We’re all reporting on COVID-19 —
and there’s a style for that

March 23, 2020

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TOPICAL GUIDE
Our guide covers coronavirus and COVID-19 

Whether you write about health, business, sports, entertainment, politics … basically, everything … you’re probably writing about the coronavirus and its effects right now.

AP Stylebook Online’s latest Topical Guide covers a range of terms about the new coronavirus and the disease it causes, COVID-19. For example:

coronaviruses
A family of viruses, some of which cause disease in people and animals, named for crownlike spikes on their surfaces.

The viruses can cause the common cold or more severe diseases such as SARS (severe acute respiratory syndrome), MERS (Middle East respiratory syndrome) and COVID-19, the latter of which first appeared in late 2019 in Wuhan, China.

As of March 2020, referring to simply the coronavirus is acceptable on first reference in stories about COVID-19. While the phrasing incorrectly implies there is only one coronavirus, it is clear in this context. Also acceptable on first reference: the new coronavirusthe new virusCOVID-19.

In stories, do not refer simply to coronavirus without the article the. Not: She is concerned about coronavirus. Omitting the is acceptable in headlines and in uses such as: He said coronavirus concerns are increasing.
Passages and stories focusing on the science of the disease require sharper distinctions.

COVID-19, which stands for coronavirus disease 2019, is caused by a virus named SARS-CoV-2. When referring specifically to the virus, the COVID-19 virus and the virus that causes COVID-19 are acceptable. But, because COVID-19 is the name of the disease, not the virus, it is not accurate to write a new virus called COVID-19.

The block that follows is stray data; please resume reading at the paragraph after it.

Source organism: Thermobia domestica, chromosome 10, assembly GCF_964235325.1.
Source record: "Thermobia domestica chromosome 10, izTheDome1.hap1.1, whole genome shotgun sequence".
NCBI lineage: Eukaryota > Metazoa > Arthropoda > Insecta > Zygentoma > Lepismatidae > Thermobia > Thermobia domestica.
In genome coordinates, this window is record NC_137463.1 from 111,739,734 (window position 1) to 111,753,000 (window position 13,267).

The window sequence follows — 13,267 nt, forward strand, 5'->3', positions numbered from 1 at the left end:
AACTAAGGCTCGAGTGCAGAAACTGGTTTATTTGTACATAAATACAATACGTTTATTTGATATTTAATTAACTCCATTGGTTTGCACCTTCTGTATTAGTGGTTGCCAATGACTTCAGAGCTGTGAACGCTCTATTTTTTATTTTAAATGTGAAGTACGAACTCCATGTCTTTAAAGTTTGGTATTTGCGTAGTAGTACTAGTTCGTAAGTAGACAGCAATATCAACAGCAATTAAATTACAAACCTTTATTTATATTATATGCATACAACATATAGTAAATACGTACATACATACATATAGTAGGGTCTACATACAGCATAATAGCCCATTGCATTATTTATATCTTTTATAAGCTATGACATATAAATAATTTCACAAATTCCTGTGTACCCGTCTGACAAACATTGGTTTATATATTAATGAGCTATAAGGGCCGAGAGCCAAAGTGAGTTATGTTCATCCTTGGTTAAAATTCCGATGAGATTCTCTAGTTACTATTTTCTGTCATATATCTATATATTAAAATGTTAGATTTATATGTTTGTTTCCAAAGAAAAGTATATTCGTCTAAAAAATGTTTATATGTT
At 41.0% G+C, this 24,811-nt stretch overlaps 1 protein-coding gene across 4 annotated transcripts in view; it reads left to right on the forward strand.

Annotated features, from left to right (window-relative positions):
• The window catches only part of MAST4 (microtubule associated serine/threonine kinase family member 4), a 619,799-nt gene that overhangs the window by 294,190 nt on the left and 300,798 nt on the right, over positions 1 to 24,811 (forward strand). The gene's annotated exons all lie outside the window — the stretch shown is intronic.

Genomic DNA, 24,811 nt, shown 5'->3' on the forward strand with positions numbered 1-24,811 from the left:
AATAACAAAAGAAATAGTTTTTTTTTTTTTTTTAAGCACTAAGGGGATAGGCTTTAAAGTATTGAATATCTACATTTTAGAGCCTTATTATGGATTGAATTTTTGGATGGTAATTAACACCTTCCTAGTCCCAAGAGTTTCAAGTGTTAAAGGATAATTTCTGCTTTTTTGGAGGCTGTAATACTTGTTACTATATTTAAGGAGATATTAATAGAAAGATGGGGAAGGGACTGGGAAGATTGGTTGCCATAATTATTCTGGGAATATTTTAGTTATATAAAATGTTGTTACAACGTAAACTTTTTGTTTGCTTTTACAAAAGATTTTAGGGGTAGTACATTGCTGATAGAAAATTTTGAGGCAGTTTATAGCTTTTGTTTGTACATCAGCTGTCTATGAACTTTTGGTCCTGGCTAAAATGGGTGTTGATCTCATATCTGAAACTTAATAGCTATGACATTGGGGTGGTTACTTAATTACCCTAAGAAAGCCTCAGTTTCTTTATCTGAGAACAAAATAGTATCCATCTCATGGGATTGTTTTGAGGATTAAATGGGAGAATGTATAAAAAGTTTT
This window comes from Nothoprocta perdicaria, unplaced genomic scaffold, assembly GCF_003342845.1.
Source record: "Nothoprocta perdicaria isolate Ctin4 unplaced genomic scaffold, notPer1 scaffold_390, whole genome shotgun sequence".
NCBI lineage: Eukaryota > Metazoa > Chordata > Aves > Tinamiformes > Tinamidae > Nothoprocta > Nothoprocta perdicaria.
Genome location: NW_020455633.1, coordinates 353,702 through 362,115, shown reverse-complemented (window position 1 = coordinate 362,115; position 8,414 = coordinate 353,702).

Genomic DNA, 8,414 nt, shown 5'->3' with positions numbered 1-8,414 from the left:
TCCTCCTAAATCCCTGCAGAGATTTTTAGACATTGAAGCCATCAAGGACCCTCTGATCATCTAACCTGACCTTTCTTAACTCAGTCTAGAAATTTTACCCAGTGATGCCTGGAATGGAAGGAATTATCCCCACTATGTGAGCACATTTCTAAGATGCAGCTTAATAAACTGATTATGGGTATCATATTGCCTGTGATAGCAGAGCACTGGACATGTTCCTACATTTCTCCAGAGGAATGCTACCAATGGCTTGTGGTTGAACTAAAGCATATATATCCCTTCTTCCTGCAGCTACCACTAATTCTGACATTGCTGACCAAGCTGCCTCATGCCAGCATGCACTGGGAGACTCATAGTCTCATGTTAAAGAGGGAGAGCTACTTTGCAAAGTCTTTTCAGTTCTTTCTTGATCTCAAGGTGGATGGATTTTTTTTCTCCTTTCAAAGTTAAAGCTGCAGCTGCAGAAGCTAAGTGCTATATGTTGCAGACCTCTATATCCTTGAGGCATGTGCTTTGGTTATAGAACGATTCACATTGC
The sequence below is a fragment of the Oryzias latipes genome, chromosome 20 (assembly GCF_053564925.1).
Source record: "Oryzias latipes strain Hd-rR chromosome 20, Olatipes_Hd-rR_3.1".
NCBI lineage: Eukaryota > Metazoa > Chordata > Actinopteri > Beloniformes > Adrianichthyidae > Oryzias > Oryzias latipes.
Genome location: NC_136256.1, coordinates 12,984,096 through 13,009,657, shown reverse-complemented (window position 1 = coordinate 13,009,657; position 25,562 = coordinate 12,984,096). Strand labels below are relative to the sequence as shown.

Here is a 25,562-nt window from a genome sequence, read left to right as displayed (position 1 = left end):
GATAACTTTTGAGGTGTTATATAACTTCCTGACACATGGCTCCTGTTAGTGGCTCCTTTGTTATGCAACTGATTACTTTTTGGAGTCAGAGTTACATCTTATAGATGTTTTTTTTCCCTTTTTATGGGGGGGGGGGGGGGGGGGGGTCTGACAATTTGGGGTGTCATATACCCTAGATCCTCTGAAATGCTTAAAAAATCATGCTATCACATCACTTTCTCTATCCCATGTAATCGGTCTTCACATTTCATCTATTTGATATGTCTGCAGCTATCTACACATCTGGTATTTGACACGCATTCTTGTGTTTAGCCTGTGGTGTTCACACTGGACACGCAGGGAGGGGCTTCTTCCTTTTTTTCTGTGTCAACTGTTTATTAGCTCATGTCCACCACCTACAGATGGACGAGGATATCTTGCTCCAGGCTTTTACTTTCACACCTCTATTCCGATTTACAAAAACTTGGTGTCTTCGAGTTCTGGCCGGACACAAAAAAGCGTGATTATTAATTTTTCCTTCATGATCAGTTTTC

SARS is acceptable on first reference for the disease first identified in Asia in 2003. Spell out severe acute respiratory syndrome later in the story.

MERS is acceptable on first reference. Spell out Middle East respiratory syndrome later in the story.

Symptoms of COVID-19 can include fever, cough and breathing trouble. Most develop only mild symptoms. But some people, usually those with other medical complications, develop more severe symptoms, including pneumonia, which can be fatal.

Do not exaggerate the risks presented by any of the three diseases by routinely referring to them as deadly, fatal or the like.

epidemic, pandemic
An epidemic is the rapid spreading of disease in a certain population or region; a pandemic is an epidemic that has spread worldwide. Use sparingly; follow declarations of public health officials. On March 11, the World Health Organization declared the COVID-19 outbreak a pandemic.

incubation period
Time between infection and the appearance of signs or symptoms of an illness. The incubation period for the new virus is thought to be up to two weeks.

isolation
Separating sick people from healthy people to prevent spread of disease. For example, people with the infection are put in isolation in hospitals.

quarantine
Restricting movement of healthy people who may have been exposed to an infection to see if they become ill. For example, the passengers on the Diamond Princess cruise ship in Japan were quarantined.